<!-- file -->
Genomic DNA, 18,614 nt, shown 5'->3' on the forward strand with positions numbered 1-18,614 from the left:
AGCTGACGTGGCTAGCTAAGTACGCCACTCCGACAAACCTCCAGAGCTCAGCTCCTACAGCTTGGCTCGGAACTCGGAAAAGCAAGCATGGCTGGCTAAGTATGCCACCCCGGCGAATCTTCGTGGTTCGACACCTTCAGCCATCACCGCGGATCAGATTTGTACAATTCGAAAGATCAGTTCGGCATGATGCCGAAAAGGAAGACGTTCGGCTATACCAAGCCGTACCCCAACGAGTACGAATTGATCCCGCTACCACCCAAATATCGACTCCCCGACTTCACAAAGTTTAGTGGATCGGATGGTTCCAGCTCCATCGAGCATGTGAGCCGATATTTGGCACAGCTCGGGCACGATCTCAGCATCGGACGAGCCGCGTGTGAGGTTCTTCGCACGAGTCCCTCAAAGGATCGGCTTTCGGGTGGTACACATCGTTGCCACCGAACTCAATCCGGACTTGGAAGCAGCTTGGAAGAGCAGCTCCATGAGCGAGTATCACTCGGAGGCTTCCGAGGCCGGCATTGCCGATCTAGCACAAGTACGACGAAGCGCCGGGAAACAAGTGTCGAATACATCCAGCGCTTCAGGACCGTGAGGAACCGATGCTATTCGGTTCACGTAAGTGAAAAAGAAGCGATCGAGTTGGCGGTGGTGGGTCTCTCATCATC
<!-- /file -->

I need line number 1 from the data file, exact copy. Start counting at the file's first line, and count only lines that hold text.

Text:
Genomic DNA, 18,614 nt, shown 5'->3' on the forward strand with positions numbered 1-18,614 from the left: